“Herr Professor, Please: We’d Rather Stay in Asia”
– Ali Khan Shirvanshir, in Azerbaijani classic novel “Ali and Nino” (1937)

 

Before I had set foot in Azerbaijan I had unconsciously put it in a category. It was clear. The Caucasus comprised of three countries – Georgia, Armenia and Azerbaijan. The first two were largely Christian countries, indeed the oldest Christian countries in the world, with long developed wine-making traditions, perhaps indeed the oldest in the world (the debate rages on, new discoveries continually adding fuel to the fire). These were European countries. Borderlands of course, but primarily European in nature as well as aspiration. Azerbaijan, on the face of it, seemed to come from and look to Asia. Its was predominantly Islamic (mostly Shia Islam as in Iran) and its language is closely related to that of its “big brother”, Turkey.

Then I arrived in Baku.

I already knew Baku was a modern city, built on one of the world’s first oil booms. Its modernity is no longer new. The discovery of oil transformed a regional backwater into a cosmopolitan city in a matter of decades and the population of the city reflected the nationalities of the powers of the oil industry. The old city is overlooked by the flame towers, huge glass and metal constructions, each in the shape of a flame – to represent Azerbaijan’s moniker “Land of Fire”. The country sits on oil and gas, boasts more mud volcanoes than any other country and during its Zoroastrian past it was to fire temples people came to pray. At night they are lit up with flashy lights. A neat tie up of old and new.

 

 

Gani, my guide, explained however that the towers were completed on the eve of Baku’s hosting of the Eurovision Song Contest, and that only 11% of the towers’ space was occupied today. The powers that be in Azerbaijan seemed to making the case for Azerbaijan as Europe, though perhaps not entirely successfully. Its hosting of the upcoming Grand Prix was more an attempt to raise its profile more generally (it certainly has the lowest profile internationally of the three Caucasus countries) than a pitch to be seen as European – but even how it chooses to present itself in its hosting of this event betrays its leaders intentions in this regard.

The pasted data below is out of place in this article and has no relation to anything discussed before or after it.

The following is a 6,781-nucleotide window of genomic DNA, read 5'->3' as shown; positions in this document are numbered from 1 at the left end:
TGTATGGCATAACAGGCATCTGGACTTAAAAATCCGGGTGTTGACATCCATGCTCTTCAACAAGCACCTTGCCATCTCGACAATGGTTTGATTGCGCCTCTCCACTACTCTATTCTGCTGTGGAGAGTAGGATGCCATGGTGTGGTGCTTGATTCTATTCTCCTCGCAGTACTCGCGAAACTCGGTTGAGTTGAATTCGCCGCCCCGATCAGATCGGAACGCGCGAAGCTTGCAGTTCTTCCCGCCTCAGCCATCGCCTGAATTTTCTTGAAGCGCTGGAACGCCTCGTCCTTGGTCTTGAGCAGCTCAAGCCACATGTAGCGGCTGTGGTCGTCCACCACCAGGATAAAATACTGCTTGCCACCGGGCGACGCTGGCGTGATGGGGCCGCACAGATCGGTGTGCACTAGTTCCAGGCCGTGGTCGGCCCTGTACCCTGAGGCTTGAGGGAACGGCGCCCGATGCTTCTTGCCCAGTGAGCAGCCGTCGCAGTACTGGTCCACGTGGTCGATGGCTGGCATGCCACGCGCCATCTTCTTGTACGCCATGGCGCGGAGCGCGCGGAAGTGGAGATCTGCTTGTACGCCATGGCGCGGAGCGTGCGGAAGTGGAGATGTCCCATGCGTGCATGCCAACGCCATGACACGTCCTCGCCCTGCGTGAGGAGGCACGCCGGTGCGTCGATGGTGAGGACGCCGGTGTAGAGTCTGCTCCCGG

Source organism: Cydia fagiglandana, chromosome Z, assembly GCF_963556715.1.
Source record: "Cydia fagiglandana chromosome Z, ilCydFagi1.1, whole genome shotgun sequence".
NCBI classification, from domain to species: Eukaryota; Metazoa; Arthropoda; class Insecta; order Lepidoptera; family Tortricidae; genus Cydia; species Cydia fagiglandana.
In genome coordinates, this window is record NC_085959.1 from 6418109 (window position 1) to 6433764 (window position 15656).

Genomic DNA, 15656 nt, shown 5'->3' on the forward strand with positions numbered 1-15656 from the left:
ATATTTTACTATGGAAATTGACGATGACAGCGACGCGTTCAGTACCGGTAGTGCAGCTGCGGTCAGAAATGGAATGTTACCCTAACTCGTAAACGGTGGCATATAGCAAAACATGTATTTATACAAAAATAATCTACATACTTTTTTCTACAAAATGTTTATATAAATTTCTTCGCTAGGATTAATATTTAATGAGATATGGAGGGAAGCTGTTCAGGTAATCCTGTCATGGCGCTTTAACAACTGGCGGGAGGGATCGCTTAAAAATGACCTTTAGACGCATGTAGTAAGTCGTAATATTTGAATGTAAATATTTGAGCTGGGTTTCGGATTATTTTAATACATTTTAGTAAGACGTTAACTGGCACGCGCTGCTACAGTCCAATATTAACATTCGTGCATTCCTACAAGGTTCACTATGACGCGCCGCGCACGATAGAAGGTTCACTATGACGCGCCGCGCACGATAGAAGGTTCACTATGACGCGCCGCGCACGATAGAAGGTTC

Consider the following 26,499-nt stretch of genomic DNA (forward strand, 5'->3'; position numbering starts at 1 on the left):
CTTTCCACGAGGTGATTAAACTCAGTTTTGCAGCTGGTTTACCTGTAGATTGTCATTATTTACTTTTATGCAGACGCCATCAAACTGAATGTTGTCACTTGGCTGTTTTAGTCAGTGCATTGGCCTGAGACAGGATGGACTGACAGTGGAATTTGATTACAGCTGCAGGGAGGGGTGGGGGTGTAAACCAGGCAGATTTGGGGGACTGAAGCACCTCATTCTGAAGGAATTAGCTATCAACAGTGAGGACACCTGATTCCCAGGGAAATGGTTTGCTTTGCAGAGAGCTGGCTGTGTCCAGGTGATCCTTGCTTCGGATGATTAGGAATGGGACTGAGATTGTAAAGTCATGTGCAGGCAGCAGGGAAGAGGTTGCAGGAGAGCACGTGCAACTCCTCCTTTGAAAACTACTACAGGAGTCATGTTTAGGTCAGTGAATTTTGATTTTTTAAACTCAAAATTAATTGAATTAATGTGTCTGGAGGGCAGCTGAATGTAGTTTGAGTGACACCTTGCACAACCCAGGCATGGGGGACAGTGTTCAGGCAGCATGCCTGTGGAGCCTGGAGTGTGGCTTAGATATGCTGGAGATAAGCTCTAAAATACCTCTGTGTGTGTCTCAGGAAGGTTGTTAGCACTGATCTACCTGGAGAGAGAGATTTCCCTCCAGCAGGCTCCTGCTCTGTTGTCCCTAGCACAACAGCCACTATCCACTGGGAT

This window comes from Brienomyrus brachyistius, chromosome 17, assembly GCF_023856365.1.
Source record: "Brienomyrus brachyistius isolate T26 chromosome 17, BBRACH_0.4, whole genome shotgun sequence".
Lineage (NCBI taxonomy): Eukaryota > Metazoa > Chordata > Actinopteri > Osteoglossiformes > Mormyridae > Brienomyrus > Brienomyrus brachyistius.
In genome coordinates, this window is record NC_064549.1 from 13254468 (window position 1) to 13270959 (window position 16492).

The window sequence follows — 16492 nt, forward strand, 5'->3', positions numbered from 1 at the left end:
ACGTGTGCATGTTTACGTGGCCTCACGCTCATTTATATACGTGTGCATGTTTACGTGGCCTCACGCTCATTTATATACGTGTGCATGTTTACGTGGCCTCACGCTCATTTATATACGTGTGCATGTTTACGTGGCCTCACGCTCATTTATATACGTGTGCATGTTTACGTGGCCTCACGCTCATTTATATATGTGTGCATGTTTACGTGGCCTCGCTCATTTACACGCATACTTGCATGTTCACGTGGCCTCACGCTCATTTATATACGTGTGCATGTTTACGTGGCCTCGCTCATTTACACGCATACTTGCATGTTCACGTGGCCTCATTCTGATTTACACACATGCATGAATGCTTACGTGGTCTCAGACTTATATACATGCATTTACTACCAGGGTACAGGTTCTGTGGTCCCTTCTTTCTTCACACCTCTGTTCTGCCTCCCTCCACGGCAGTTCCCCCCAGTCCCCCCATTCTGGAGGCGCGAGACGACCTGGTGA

It was in other domains however where I felt Azerbaijan seemed to lean more towards Europe and the West. During the Soviet era Azerbaijan changed a lot. Before the Soviet Union, Azerbaijanis on either side of the Aras river (dividing Russian and Persian spheres) had similar values, views and, indeed, lives. There were more Azerbaijanis (indeed there still are) South of the Aras in modern Iran than in Soviet Azerbaijan (today the independent country of Azerbaijan) but the values no longer match. Under Soviet influence the elite Azerbaijanis north of the Aras looked to Moscow for sustenance and Russian values slowly pervaded Azerbaijan.

 

 

Today alcohol is widely available and drinking is widely accepted; vodka is de rigour and Islam, where it is visible, appears in a moderate guise. During our whole trip we heard the call to prayer only once. Unlike in many other countries Sunni and Shia live comfortably alongside each other, often praying together in the same mosques.

 

 

Russian is still widely spoken and a lack of fluency is Russian is an indicator of lower class amongst many. This is changing only slowly, mainly amongst the youth, many of whom prefer to learn English, though many feel it still holds them back if they cannot speak Russian fluently.

On a historical level the influence of Iran and to a lesser degree Turkey is obvious, but on a cultural level it seems that the influences of the Soviet Union have left a more immediate imprint and, if that is being replaced, it is mostly by Western influences. That said the statistics show that young Azerbaijanis are more likely to be practising muslims than their parents. It is not a one way road.

In short I did not feel Azerbaijan was either European or Asian but a mix of both, and its future direction will involve a tug-of-war amongst competing influences. What I did find was a beautiful, fascinating, friendly and very little visited region that certainly merits another look.


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